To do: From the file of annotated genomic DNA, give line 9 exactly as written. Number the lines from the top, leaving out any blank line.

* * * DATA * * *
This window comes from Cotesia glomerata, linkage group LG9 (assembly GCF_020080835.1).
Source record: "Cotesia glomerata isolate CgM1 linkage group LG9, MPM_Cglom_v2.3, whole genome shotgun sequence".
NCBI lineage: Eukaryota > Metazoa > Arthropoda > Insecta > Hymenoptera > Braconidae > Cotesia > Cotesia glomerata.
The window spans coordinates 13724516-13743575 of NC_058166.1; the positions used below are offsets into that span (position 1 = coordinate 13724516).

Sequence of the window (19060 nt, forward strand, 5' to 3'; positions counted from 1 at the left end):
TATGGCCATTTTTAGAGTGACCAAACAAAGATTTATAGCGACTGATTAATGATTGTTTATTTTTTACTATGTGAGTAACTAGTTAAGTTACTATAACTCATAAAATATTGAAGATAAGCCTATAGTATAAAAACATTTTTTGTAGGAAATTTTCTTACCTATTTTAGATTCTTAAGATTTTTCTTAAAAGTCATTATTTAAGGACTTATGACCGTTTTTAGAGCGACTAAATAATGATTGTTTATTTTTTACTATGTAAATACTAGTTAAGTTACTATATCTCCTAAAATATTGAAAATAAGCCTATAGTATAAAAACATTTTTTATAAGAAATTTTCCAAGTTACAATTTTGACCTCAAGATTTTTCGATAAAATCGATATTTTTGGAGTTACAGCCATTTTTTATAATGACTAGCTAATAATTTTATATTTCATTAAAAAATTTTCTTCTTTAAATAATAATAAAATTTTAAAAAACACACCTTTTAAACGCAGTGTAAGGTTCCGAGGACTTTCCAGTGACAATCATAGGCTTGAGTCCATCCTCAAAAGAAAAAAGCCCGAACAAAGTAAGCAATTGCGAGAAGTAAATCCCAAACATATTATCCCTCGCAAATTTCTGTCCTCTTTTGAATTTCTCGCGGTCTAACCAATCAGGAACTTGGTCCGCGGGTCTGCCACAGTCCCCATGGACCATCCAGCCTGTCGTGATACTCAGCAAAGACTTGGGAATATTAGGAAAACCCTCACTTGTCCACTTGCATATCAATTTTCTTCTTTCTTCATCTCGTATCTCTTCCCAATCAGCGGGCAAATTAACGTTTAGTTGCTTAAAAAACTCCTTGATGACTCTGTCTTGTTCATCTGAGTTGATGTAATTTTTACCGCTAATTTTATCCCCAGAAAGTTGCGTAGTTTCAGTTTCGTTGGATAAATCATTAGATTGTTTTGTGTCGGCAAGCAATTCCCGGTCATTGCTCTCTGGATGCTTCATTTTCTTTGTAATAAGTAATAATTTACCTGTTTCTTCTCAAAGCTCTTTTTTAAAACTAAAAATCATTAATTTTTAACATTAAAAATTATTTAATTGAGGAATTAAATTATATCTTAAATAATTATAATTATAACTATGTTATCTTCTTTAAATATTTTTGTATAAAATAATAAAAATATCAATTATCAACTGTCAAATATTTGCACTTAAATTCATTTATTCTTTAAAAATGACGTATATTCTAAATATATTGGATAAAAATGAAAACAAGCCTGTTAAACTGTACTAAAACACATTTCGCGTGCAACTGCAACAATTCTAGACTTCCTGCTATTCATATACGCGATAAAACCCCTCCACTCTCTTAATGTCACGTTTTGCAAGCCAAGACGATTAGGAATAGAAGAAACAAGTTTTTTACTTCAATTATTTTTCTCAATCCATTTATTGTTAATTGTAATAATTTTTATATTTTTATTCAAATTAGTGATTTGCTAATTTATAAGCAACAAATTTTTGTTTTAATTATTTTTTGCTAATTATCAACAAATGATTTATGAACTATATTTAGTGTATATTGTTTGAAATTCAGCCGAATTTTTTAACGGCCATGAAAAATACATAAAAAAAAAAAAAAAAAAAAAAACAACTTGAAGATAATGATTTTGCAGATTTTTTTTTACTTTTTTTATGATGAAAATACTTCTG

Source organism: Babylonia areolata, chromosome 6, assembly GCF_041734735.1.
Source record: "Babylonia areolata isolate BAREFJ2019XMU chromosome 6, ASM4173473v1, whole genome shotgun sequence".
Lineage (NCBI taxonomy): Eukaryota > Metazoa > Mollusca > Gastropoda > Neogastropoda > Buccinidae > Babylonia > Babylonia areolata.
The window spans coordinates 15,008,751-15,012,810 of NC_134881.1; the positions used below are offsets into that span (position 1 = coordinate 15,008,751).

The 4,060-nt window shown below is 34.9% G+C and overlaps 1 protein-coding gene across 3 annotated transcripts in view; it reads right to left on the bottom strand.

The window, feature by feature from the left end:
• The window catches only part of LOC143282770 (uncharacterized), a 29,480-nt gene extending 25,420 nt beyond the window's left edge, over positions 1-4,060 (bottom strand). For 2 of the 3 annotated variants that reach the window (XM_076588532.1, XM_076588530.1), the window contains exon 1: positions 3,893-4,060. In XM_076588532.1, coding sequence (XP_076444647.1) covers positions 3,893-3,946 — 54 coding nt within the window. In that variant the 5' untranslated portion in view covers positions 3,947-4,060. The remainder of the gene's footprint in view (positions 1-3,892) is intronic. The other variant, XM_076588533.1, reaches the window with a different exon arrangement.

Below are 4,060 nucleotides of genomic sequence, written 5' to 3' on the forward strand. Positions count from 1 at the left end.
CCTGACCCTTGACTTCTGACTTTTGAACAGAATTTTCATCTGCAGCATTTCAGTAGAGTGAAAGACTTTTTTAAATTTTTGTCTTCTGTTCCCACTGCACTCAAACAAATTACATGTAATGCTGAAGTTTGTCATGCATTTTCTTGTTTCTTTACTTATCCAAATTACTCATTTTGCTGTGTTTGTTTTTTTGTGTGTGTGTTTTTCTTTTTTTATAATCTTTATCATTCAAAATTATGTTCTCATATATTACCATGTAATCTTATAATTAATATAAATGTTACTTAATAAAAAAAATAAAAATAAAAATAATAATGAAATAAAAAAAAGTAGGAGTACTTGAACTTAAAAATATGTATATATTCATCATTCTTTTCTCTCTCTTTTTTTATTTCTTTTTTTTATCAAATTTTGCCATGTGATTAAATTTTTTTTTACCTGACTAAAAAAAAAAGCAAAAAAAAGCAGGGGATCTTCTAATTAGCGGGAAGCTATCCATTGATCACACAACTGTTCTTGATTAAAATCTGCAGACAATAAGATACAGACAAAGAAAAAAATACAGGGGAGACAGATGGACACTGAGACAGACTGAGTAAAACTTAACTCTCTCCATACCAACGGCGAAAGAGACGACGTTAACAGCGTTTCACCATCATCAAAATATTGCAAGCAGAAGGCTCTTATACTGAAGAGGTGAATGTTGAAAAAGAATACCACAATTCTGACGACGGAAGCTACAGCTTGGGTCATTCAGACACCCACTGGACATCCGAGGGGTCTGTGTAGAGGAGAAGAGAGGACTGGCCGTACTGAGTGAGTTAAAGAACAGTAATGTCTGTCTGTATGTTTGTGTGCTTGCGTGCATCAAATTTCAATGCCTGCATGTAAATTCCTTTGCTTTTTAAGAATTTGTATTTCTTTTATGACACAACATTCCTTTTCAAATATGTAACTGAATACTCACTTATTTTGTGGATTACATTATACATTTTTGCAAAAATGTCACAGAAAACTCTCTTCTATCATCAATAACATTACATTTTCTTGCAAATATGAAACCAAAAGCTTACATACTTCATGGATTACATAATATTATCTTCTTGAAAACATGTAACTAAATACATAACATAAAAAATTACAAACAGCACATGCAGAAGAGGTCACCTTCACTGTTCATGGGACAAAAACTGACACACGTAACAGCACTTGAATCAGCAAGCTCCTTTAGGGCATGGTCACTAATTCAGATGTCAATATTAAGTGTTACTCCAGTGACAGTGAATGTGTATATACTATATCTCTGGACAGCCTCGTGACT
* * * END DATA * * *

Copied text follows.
Lineage (NCBI taxonomy): Eukaryota > Metazoa > Mollusca > Gastropoda > Neogastropoda > Buccinidae > Babylonia > Babylonia areolata.